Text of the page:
Just look at all the trouble the baby boomer generation has gotten us into over the years.

Not to mention all of the old cronies that have basically ruined the United States.

I would at least give this generation a chance before you call them the dumbest generation yet.

Most people 40+ are so technologically "dumb" that it's almost comical(Not saying everyone is).

You know younger generations learn from the ones that came before them... Maybe the blame should rest on the older generations shoulders?

Are they learning from the best? I don't think so.



posted on May, 18 2009 @ 09:13 PM
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Originally posted by TV_Nation
I don't agree with this assessment at all.

Just look at all the trouble the baby boomer generation has gotten us into over the years.

Not to mention all of the old cronies that have basically ruined the United States.

I would at least give this generation a chance before you call them the dumbest generation yet.

Most people 40+ are so technologically "dumb" that it's almost comical(Not saying everyone is).

You know younger generations learn from the ones that came before them... Maybe the blame should rest on the older generations shoulders?

Are they learning from the best? I don't think so.


But you also have a very good point. Try explaining something technical or even somewhat modern to older people and sometimes it is damn near impossible. Can't teach a old dog new tricks? Not entirely sure as some are different but I guess it's all about proper balance. I am to often reminded of trying to explain the most simple things with computers to my grandma or dad and that is sheer hell.



posted on May, 18 2009 @ 09:15 PM
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Originally posted by TV_Nation
I don't agree with this assessment at all.

Just look at all the trouble the baby boomer generation has gotten us into over the years.

Not to mention all of the old cronies that have basically ruined the United States.

I would at least give this generation a chance before you call them the dumbest generation yet.

Most people 40+ are so technologically "dumb" that it's almost comical(Not saying everyone is).

You know younger generations learn from the ones that came before them... Maybe the blame should rest on the older generations shoulders?

Are they learning from the best? I don't think so.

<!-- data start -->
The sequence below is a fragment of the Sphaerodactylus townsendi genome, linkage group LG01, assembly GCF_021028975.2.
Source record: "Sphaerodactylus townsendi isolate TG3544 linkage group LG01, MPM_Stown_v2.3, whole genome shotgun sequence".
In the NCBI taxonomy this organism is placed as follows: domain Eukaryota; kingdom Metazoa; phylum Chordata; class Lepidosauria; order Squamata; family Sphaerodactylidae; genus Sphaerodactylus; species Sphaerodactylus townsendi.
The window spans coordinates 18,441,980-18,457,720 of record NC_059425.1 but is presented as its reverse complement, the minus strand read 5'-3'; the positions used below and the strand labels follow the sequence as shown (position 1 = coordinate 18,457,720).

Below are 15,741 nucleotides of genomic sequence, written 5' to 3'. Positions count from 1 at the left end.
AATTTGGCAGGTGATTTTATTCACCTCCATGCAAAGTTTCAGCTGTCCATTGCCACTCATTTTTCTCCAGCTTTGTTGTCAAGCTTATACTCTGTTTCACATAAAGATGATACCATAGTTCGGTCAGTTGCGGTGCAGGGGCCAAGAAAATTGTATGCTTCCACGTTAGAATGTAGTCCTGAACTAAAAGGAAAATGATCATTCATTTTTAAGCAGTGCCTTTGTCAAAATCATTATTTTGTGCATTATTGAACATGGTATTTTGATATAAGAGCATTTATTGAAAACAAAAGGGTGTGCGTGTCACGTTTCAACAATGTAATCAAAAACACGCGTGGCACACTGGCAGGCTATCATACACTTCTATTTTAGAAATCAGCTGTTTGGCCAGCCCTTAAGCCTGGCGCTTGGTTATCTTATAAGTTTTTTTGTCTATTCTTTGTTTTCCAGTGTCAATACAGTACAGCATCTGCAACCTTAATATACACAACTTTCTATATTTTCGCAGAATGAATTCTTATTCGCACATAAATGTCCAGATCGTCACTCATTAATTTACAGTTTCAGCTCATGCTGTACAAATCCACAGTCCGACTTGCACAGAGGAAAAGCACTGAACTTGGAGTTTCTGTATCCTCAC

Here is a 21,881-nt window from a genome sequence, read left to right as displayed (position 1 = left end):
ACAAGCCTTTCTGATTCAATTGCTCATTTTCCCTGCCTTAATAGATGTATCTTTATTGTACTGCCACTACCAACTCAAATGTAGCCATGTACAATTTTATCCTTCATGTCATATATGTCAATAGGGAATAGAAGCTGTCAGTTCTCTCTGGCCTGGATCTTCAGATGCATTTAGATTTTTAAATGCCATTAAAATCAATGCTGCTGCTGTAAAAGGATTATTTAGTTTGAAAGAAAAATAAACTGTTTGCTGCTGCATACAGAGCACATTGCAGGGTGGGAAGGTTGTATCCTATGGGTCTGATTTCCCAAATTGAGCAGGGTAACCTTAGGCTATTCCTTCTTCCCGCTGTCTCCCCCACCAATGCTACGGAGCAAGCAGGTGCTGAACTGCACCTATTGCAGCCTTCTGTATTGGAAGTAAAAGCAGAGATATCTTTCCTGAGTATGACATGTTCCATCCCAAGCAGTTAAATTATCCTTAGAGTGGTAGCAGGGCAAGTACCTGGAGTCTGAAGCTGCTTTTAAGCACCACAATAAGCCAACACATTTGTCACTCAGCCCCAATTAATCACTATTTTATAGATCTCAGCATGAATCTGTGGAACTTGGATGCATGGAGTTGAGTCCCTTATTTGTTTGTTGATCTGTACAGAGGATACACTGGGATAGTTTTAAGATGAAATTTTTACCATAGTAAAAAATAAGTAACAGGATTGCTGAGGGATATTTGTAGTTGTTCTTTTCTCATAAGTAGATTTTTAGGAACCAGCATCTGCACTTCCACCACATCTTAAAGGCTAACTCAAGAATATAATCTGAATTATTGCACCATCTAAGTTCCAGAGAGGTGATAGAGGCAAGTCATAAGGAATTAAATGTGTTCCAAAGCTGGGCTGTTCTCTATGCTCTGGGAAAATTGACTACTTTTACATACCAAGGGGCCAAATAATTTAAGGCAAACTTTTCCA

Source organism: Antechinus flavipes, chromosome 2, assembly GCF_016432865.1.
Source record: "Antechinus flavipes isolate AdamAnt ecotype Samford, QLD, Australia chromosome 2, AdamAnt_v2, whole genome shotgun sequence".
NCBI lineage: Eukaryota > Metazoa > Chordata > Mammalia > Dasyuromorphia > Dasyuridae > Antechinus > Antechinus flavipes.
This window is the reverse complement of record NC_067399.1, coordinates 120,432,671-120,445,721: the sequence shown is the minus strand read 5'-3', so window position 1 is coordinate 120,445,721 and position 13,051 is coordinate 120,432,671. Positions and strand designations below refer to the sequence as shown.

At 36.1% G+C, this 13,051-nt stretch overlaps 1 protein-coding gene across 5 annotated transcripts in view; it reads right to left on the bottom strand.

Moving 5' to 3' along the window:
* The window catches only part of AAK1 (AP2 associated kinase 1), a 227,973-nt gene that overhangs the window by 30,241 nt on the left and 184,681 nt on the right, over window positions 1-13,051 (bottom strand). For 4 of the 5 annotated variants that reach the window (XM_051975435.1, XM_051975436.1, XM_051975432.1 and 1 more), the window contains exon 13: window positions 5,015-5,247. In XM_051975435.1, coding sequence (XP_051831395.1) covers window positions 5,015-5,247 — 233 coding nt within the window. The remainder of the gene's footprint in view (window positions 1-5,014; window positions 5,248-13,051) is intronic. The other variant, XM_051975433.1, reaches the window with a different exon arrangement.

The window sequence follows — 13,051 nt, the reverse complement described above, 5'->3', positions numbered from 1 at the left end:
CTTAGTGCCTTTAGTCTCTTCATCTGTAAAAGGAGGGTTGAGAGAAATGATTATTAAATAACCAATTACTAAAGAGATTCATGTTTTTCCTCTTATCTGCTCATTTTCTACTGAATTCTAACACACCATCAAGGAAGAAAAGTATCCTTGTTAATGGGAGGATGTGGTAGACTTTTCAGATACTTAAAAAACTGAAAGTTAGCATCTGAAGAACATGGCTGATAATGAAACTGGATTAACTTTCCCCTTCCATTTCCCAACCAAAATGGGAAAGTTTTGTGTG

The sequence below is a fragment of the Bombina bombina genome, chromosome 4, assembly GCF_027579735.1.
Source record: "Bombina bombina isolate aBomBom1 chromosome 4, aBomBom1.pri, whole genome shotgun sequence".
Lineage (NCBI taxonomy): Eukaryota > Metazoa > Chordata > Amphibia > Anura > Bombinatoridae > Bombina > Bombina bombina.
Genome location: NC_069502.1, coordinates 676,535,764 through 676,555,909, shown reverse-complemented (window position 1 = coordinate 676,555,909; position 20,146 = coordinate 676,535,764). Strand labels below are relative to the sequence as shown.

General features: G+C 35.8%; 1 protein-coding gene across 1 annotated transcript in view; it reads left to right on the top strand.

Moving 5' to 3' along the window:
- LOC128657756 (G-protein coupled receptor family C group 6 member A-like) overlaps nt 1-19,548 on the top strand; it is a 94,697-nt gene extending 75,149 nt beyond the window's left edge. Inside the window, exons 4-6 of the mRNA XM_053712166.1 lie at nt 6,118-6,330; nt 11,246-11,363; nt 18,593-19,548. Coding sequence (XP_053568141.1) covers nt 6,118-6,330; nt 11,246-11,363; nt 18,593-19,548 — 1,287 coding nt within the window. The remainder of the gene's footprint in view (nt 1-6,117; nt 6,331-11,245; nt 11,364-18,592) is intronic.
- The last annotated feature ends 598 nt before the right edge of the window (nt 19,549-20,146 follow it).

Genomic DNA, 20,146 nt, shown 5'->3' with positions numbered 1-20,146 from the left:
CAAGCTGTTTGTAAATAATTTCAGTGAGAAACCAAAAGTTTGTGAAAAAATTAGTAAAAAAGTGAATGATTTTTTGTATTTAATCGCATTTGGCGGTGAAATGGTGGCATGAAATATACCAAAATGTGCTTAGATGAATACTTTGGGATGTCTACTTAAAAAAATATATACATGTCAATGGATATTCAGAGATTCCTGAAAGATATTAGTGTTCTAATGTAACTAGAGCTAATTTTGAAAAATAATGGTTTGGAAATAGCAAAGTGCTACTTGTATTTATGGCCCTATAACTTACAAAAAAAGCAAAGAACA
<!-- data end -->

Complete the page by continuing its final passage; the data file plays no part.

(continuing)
As I said, I was more or less thinking along your line, except that I listen to the interview carefully and I changed my mind.

In fact the way you reply provide ammunition to the author argument.



posted on May, 18 2009 @ 09:18 PM
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We are not the dumbest generation , but the most programed generation.

The programing started with our parents and that way we were born into it already and needed no adjusting.

We are so influenced ( all young people are ) but it ha really taken over our culture.

The older I get the more i realize how a larger percentage of youth have almost no respect for anyone older than them.

We were set up to play a role for our gov through schooling and awkward social activities.

I don't think the same as the "Mainstream" and I'm pretty aware of my surroundings and of how other people act when most in general are just focused on them selves.

We have so much options in life as individuals that we do more stuff by ourselves and that in turn makes it easy to manipulate us indivdualy.

We still have the ability to be smart people, and it's not that we are dumb, we are gullable, and trusting of those who are in power.

We forget history and constantly repeat mistakes and don't learn from them due to lack of consequences compared to years past.

We aren't growing up as fast and learning responsibilities as much. I feel like I wasn't properly perpared like maybe my parents were and thats due to the fact that they had no other choice.

Dumb no, but def the most used generation.